Resource development: My laboratory has a population of M. guttatus that segregates for complete anthocyanin loss. It is a single recessive locus with two alleles. It would be great for teaching classic Mendelian genetics, as it is super simple to score (clearly visible in both vegetative and floral tissue), so perfect for looking at segregation ratios, etc.  I had an undergraduate student working on this project, supervised by Alex Twyford (post-doc). Once the project is wrapped up and hopefully published this fall, we would be happy to share seed.

Vanessa Koelling. University of Puget Sound.
Conceptual focus: evolution, genetics, bioinformatics.
Courses: undergraduate labs/lectures
Resource interest: I have not yet used Mimulus in the classroom, but I am very interested in doing so. I personally work with Mimulus guttatus, so I would be most interested in developing and contributing to the Mimulus community labs that work with that species. It would be great to have mutants for Mendelian genetics, but I’m also interested in getting students experience with quantitative genetics and mapping techniques. So of course inbred lines, markers, and genomic resources would all enhance our teaching possibilities.

Steve Schoenig. California Department of Fish and Wildlife
Course: classes through the UC Berkeley (Jepson) herbarium
Description of exercise: Classes teach a broad spectrum of students how to identify Mimulus in the field (existing keys are very difficult and frustrating) and introduce students to the explosion of adaptation and variability as a result of California’s diverse geography. In other words, studying Mimulus to learn more about Mimulus!  Since the names and species concepts are constantly changing I try and become an ambassador for modern taxonomy and convince them that we are slowly converging on real truths and debunk the feeling that “all the names are just going to keep changing every 25 years forever”.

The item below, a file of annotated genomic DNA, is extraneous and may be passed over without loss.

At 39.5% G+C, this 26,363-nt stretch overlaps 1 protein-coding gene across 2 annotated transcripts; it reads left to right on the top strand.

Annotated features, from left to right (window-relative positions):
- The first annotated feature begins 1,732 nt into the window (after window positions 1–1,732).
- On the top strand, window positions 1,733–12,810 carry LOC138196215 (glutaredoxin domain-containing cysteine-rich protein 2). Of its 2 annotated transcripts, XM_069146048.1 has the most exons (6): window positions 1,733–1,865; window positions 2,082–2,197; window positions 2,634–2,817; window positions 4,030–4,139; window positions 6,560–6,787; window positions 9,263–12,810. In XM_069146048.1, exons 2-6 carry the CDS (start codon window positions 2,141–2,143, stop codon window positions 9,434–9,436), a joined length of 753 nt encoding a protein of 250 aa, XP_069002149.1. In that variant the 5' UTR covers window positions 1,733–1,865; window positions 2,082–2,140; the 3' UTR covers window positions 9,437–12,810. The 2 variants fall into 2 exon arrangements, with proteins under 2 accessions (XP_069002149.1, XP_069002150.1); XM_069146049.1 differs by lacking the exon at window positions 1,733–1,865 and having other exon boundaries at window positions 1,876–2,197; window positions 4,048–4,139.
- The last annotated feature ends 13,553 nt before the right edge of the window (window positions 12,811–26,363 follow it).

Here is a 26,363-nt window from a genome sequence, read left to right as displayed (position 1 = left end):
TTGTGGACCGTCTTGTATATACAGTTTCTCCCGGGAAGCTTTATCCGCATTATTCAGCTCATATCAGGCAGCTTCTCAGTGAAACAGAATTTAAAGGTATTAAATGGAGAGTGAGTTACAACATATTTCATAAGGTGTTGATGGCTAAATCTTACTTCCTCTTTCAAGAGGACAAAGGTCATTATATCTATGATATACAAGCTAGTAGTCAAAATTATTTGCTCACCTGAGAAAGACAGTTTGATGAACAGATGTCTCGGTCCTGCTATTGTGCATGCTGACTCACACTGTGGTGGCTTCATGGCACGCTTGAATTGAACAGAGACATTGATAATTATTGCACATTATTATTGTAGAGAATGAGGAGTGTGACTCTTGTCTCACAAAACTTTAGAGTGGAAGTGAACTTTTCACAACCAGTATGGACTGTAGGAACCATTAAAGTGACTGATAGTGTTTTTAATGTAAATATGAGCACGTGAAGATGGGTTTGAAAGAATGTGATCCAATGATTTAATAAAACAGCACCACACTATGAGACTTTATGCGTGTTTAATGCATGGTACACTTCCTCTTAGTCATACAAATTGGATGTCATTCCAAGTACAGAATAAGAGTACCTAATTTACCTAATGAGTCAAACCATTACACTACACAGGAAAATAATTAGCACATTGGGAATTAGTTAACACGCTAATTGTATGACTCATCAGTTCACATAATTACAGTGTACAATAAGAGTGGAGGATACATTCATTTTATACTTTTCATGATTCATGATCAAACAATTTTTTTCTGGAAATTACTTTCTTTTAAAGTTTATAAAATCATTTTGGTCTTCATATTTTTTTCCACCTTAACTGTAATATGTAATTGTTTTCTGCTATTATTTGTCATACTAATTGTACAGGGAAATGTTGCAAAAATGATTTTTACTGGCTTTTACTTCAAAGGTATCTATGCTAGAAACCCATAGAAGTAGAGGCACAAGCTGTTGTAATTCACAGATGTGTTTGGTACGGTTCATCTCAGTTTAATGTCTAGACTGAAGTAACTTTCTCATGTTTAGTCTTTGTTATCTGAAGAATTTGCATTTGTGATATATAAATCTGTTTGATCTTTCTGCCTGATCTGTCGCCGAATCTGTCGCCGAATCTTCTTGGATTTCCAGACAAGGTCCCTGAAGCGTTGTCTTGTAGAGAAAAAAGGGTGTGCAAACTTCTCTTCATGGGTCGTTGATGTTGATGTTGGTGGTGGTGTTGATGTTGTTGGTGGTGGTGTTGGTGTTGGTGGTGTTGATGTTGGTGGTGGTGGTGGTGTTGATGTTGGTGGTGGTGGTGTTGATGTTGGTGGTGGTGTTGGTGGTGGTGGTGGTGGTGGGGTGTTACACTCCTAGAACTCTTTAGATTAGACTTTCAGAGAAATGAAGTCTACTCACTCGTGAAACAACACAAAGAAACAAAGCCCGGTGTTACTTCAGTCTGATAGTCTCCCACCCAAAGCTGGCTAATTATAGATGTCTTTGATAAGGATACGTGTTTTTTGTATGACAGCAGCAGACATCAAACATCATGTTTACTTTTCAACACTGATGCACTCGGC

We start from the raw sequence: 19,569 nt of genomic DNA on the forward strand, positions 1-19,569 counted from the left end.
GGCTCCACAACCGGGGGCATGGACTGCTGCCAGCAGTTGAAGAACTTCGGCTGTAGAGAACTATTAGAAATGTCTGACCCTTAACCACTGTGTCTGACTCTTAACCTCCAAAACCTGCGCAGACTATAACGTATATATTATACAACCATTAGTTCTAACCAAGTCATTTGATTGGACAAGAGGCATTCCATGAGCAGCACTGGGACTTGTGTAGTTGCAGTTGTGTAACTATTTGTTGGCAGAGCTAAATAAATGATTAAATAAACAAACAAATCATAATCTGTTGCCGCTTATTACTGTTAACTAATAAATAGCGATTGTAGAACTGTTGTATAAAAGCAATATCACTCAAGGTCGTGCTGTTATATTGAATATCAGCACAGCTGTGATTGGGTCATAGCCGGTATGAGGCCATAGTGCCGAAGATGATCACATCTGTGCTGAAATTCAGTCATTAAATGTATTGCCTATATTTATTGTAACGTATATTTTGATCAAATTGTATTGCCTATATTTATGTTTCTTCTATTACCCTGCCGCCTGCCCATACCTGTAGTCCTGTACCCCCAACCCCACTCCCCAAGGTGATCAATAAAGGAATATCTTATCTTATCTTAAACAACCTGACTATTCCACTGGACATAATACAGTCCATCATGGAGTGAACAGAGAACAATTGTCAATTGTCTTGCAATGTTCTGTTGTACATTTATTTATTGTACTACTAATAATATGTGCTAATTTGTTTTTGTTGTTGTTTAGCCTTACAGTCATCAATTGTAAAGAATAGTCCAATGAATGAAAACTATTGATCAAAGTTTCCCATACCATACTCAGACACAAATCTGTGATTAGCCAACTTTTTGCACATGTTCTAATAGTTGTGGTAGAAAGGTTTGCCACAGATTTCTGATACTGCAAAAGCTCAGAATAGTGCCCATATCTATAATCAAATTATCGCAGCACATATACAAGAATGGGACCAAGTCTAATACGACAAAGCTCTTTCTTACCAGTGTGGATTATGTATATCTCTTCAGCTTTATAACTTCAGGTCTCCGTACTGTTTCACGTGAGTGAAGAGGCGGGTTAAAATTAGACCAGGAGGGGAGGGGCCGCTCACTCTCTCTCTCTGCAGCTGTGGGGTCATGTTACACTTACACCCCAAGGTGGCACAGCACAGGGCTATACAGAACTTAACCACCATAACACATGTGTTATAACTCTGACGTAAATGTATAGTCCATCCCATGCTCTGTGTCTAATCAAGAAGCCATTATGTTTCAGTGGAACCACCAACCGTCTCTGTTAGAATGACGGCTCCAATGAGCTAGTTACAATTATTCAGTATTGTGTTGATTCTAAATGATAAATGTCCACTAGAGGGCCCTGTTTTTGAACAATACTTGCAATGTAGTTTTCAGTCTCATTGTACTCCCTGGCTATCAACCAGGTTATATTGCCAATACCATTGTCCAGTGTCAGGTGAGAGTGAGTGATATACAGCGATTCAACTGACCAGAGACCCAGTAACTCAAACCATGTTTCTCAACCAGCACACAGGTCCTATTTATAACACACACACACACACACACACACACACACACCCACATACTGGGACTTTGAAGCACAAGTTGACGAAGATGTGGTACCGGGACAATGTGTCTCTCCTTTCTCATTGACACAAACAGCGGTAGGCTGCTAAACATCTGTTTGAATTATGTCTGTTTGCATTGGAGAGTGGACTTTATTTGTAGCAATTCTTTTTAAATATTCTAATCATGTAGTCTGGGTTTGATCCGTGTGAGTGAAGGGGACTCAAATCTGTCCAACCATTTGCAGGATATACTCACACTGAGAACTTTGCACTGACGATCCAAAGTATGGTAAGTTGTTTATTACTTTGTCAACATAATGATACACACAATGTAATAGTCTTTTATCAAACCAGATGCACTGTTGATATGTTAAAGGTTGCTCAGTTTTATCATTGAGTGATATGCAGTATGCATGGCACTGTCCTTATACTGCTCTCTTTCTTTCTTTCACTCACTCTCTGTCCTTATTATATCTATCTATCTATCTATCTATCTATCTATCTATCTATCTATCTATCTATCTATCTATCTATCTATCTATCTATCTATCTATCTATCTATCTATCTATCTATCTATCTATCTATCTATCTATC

In the works: The guttatus/Simiolus clade has been especially fascinating and perplexing to these field botanists taking my classes and I have tried to transfer research findings to them as they come out of all your labs. The tsunami of recent taxonomic hypotheses generated by Guy Nesom has added a lot of open questions that I will begin to investigate by looking at plants in the field. I would like to collaborate with researchers trying to square these primarily morphological hypotheses with molecular data and greenhouse studies.
Resource development: For the Mimulus website, I could help you pull together images from myself and others. I think it would be useful to start cataloging images of the macro and micro sites and substrates where the species occur. If it is indeed true that there are ~10 species of Simiolus in Madera Co., how these species partition and co-exist in the similar moist habitats becomes both an ecological and evolutionary puzzle. Having a place to see maps of observed and collected populations could add to biogeographic understanding (or at least help plan collecting trips).

Seema Sheth. Colorado State University
Conceptual focus: plant ecology lab
Description of exercise: Rather than designing a particular curriculum involving Mimulus, students did small group research projects where they came up with the questions, hypotheses, methods, etc. on their own. Students’ projects were quite simple, but I could see a lot of potential for developing more sophisticated projects. Project ideas examined herbivory, competition, and sexual vs. asexual reproduction.
Species/lines: M. guttatus, M. cardinalis, M. parishii.
Resource interest: Protocols (and associated seed, be it inbred lines, RILs, etc.) for evolution/ecological experiments that could easily be implemented in the timeframe of a semester-long lab would be very useful. I think there is good potential for simple experiments with strains from different environments (e.g., serpentine vs. non-serpentine), with different life histories (annual vs. perennial; selfing vs. outcrossing) may also be useful.

Andrea Sweigart. University of Georgia.